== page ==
The House Devils
Crossing the Ocean
[The Living Tradition (2012)]
The title of the most recent album by Ireland’s The House Devils, Crossing the Ocean, clearly references that chestnut of Irish music, emigration. However, a closer listen to the music shows that the group has subtly twisted expectations by incorporating American folk back into the traditions of Irish music. In many places, it’s a return trip. No where is this more obvious than on their countrified take of “Awake Awake,” an Appalachian song with its roots firmly planted in English ballad tradition. Singer and guitarist Matt Fahey does his best southern American accent (not perfect, but then again Americans have foisted plenty of fake Irish accents on the world), and does perfect country vocal slides to a tune that is still recognizably British. Other songs, “Castleroe Mill,” “Wearing the Britches,” “Tied My Toes to the Bed,” and “My Bonny Boy is Young” are firmly Irish. But the gorgeous “There With You” again hops the Atlantic for source material.
The mostly slower songs are interspersed with upbeat (but not insanely fast) jigs and reels, and the playing is very good. I’m pleased to note that nothing here is standard fare. Most of the songs here will be unfamiliar to the average listener of Irish music will know, and there’s nothing as played out as the Kesh Jig here. (Of the jigs, “The Ace and Deuce of Pipering” was the only one I recognized, and I consider myself above average in the Irish-music-listening-to department.) Even more unusually, one of the primary melody instruments, beyond Andrew Dinan’s outstanding fiddling, is harmonica provided by Mat Walklate. One of the best sets is “Dinan’s Duo,” a pair of reels with no names. The obligatory balls-to-the-wall (can you use that term with trad music?) ending set, “The Blackberry Blossom/The Sailor’s Bonnet/The Crooked Road to Dublin” shows that the band is able and willing to pull out all the stops on tempo but has the good sense to keep it in control the rest of the time.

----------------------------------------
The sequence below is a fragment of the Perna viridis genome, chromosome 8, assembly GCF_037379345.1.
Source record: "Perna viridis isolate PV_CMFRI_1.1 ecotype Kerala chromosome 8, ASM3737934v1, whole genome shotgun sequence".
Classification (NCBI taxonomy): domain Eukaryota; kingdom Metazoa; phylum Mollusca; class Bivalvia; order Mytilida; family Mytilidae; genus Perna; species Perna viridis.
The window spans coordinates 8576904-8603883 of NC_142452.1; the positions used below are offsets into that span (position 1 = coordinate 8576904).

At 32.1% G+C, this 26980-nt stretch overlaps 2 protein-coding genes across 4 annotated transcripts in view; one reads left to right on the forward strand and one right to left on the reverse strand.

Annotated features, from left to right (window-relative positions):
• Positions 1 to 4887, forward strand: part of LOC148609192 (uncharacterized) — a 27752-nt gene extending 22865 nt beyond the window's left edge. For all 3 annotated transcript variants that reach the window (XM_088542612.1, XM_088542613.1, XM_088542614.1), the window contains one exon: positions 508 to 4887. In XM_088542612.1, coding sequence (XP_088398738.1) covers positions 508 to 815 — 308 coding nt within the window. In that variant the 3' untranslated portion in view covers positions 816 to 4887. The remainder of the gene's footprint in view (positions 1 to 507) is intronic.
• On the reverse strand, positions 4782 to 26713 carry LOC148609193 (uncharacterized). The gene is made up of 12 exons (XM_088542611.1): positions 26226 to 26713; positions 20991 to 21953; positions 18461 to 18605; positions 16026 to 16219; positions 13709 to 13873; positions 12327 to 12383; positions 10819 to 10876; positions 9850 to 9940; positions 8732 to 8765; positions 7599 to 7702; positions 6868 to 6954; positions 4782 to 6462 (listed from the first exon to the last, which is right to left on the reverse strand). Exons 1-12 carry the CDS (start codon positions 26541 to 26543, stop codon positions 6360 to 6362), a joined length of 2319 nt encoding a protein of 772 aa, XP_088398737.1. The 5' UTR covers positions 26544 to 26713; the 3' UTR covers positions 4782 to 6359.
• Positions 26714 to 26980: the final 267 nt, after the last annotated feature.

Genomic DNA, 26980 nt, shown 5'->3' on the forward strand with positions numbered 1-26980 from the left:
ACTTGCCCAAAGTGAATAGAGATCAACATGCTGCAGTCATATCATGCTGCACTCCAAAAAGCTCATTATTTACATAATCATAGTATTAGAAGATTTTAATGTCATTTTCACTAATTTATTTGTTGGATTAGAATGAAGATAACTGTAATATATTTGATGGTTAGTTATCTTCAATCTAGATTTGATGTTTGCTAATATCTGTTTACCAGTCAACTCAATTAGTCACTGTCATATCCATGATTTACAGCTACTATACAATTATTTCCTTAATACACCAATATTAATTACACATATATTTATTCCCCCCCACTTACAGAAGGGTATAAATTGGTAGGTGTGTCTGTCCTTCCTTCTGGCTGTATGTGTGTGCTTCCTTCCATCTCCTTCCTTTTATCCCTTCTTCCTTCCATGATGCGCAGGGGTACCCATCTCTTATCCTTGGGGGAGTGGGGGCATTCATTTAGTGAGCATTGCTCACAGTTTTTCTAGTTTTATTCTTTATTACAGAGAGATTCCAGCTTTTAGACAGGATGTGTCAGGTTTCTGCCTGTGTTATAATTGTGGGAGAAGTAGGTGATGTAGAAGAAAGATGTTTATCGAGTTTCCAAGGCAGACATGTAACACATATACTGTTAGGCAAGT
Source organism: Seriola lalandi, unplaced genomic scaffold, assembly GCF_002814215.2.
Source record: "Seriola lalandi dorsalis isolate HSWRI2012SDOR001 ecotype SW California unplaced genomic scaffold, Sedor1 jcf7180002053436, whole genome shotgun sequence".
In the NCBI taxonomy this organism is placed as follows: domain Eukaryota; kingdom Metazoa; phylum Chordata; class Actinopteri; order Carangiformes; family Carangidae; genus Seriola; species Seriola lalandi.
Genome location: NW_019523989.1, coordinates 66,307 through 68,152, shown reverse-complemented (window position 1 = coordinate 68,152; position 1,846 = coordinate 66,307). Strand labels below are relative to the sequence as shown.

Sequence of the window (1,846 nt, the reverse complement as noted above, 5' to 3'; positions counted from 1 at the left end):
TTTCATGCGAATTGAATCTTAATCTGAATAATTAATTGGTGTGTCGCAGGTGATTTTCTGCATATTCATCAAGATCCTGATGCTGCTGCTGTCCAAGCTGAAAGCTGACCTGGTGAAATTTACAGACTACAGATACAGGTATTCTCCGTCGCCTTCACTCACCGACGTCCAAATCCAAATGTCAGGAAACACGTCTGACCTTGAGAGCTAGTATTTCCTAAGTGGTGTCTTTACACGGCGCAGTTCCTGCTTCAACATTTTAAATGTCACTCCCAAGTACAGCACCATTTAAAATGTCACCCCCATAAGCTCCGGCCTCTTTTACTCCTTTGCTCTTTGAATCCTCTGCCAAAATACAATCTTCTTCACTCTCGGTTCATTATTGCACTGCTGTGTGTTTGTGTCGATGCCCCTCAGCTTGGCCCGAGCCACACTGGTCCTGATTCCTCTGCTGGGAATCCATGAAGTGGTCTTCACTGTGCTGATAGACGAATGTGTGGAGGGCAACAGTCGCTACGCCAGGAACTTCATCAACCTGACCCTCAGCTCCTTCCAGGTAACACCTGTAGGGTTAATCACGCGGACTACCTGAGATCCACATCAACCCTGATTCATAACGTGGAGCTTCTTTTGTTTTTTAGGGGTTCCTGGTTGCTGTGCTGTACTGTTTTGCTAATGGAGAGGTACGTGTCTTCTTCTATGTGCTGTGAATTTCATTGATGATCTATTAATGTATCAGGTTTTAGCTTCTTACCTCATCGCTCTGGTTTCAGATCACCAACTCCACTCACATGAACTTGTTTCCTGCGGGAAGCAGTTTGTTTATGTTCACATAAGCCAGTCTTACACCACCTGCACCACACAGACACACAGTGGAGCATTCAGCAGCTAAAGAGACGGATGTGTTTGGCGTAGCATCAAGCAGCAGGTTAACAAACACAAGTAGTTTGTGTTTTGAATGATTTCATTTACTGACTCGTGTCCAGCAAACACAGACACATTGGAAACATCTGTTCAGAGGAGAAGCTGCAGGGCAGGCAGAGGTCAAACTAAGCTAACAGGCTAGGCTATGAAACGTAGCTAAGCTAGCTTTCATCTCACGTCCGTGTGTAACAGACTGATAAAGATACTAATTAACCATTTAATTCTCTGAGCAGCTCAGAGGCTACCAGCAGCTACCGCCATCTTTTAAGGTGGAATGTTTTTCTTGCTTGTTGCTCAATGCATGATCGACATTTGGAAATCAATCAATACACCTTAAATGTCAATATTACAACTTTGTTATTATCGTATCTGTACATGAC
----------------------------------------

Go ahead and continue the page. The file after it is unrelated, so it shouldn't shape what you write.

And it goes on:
Although it’s fun to play “guess the source” on the materials, the two Mat(t)s involved have been so good as to provide liner notes that tell you where the songs came from.
Crossing the Ocean is sure to please anyone looking for an album of Irish music that sounds a little different but is still firmly rooted in the pub playing tradition.
—Jon Patton (Baltimore, MD)
Video: This one’s not on the album, but sometimes you have to take what you can get with trad bands!